Under von Neumann, a computer based on these principles was built at IAS. The Cold War had begun in earnest, and a number of other computer using similar designs were built, mostly for military use. These included ORDVAC for the Army Ordnance Department, ORACLE (Oak Ridge Automatic Computer and Logic Engine) for the Atomic Energy Commission, and the wonderfully named MANIAC at the Los Alamos atomic weapons site. But one was for education – the ILLIAC at the university of Illinois in Urbana, 100km south of Chicago.
The first step was to get hold of the design for ILLIAC, which Blatt was able to secure from his former colleagues. The second was to develop a budget. Blatt had not got on well with most of Pearcey’s people, but he had established a friendship with the Mark I’s maintenance engineer John Algie, who was able to calculate the cost of building the machine from the detailed drawings supplied by the ILLIAC team. Algie calculated an Australian version could be built for £35,000 an amount worth more than $3 million today.
Funding and building SILLIAC
With typical enthusiasm, Messel went about raising the money. He wrote to the British Dominions and Colonies Fund of the Carnegie Foundation. He wrote to the Nuffield Foundation. He suggested to the Government’s Long Range Weapons Establishment, soon to buy its own computer, that it fund ILLIAC in Sydney, which came to be known as SILLIAC. He addressed meetings of the business community and academia. Nobody was willing to put up the money – most of them had no idea what a computer was.
Then he was introduced to Adolph Basser, a Polish Jew who had emigrated to Australia in 1908 and made a fortune in the jewellery business. Basser had a strong interest in science and technology and on 12 February 1954, he donated £50,000 to Messel’s Foundation.
Basser’s great love has horse racing. His horse Delta had won the Melbourne Cup in 1951, ridden by the great jockey Neville Sellwood. He sometimes said that the money he donated for SILLIAC came from his race winnings, which makes for a good story, except that the two events were more than two years apart and he had made many other donations in the intervening period. Basser, who was to be knighted for his philanthropic contributions to Australian medicine and science, later doubled his donation, and the Computing Laboratory at the university still bears his name.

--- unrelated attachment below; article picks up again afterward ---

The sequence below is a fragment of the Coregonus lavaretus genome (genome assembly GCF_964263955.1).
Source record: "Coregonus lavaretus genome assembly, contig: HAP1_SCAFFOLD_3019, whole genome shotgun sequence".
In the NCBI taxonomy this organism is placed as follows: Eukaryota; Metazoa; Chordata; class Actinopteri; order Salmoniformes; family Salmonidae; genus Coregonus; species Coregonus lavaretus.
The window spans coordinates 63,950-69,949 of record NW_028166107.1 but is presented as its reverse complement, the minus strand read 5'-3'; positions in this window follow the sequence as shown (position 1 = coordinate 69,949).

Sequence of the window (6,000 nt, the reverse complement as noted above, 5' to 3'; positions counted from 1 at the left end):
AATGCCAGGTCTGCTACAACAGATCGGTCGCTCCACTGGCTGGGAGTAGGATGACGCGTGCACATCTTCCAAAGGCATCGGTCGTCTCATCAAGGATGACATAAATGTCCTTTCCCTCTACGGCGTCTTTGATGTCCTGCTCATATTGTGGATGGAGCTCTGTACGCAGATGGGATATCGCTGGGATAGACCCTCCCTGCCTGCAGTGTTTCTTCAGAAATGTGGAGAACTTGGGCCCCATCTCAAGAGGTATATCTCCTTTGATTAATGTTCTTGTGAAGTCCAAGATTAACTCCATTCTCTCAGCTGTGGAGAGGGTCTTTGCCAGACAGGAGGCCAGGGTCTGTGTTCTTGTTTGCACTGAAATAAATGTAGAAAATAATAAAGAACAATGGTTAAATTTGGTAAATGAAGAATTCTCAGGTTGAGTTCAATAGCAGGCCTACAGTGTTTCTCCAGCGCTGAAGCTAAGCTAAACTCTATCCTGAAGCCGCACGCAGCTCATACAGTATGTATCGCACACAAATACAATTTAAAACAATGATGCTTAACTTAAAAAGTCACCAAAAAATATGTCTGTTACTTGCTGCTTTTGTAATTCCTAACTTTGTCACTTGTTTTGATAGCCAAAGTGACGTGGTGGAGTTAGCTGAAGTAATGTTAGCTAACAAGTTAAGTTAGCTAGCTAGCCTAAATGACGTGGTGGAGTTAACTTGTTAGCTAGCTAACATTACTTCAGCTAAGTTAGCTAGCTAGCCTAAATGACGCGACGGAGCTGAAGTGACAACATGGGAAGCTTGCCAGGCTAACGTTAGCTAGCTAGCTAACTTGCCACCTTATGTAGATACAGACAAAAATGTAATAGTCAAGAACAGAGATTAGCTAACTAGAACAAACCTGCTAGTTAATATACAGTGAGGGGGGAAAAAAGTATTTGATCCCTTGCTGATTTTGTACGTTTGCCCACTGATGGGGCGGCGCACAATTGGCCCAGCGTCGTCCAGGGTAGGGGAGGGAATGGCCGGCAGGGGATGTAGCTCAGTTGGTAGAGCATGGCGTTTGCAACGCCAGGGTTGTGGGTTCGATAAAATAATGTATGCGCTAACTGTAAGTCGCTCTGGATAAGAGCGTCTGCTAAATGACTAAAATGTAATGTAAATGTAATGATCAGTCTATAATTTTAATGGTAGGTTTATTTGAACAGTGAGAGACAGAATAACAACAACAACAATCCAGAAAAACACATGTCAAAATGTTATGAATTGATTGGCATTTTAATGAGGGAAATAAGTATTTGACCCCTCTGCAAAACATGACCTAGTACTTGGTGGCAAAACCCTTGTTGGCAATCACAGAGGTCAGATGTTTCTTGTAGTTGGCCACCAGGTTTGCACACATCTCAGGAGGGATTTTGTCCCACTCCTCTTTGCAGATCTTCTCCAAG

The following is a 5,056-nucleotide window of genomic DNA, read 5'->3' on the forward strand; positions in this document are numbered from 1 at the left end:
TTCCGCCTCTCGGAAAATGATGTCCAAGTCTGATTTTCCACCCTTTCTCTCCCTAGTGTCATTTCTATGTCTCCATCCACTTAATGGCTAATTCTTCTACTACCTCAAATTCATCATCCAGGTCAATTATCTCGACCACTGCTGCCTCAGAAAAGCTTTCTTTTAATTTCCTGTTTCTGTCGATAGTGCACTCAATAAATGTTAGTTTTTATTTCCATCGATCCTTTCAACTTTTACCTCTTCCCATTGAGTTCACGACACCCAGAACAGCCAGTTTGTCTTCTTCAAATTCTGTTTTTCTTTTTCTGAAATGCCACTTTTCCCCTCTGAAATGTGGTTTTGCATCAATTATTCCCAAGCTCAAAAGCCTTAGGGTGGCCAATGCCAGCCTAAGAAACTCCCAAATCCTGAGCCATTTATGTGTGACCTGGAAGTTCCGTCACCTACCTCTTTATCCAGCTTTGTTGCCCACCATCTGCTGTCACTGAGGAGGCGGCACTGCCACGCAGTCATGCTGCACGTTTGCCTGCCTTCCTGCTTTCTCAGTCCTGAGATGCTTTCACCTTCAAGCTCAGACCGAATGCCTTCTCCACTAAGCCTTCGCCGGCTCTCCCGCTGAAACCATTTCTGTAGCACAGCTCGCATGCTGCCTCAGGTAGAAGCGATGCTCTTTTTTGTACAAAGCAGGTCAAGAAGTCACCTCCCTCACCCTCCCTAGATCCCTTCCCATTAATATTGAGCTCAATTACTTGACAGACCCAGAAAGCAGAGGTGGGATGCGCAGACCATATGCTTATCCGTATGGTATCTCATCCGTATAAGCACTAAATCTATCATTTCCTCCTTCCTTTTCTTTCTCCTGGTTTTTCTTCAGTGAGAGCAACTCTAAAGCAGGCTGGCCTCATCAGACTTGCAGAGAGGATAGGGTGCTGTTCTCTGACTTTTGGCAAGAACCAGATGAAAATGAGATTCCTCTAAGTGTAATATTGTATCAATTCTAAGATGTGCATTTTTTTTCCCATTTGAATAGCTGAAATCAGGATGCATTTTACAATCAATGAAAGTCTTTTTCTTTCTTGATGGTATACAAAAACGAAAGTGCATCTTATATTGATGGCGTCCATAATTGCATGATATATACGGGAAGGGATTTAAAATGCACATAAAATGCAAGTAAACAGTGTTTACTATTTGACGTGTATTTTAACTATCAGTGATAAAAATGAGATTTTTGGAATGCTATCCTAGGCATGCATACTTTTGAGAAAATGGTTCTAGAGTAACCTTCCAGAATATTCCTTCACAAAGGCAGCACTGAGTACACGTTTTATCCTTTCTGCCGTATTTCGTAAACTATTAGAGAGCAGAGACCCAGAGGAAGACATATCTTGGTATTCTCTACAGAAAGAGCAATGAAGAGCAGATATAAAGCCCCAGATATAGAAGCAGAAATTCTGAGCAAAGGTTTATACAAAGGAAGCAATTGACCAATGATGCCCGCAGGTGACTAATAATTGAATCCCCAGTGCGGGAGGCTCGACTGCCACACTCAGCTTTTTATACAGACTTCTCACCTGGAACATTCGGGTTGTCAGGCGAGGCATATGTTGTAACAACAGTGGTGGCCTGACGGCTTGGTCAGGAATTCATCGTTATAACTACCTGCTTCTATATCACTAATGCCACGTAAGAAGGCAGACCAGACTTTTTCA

The next step was finding someone to build SILLIAC. The Australian subsidiary of British company STC (Standard Telephones and Cables) was contracted to do the chassis and wiring, but not to be responsible for the project as a whole. The senior engineer was Brian Swire, hired out of the Government Aeronautical Research Labs in Melbourne, who was joined by John Algie from CSIRO, the man who had costed the project. Swire spent six months in Urbana getting to know the intricacies of ILLIAC, returning in March 1955, and construction was completed in January 1956.
They needed someone to develop software and run the machine day-to-day. They found him in the form of John Bennett, an Australian computer pioneer living in England at the time. He was persuaded to leave a high paying job with IBM and return to Australia.
Bennet was to become one of the most influential people in the Australian computer industry, and was to be the first President of the Australian Computer Society.
Veteran ICT journalist Graeme Philipson is researching and writing the Heritage Project book, which is due for release on the 50th anniversary of the formal incorporation of the ACS, on 3 October 2017.
The project also involves the creation of a ‘virtual museum’, cataloguing hardware and other artefacts, and collecting and curating documents on the history of the industry, including oral histories of as many people as possible.
Please get in touch with Graeme if you would like to contribute, at firstname.lastname@example.org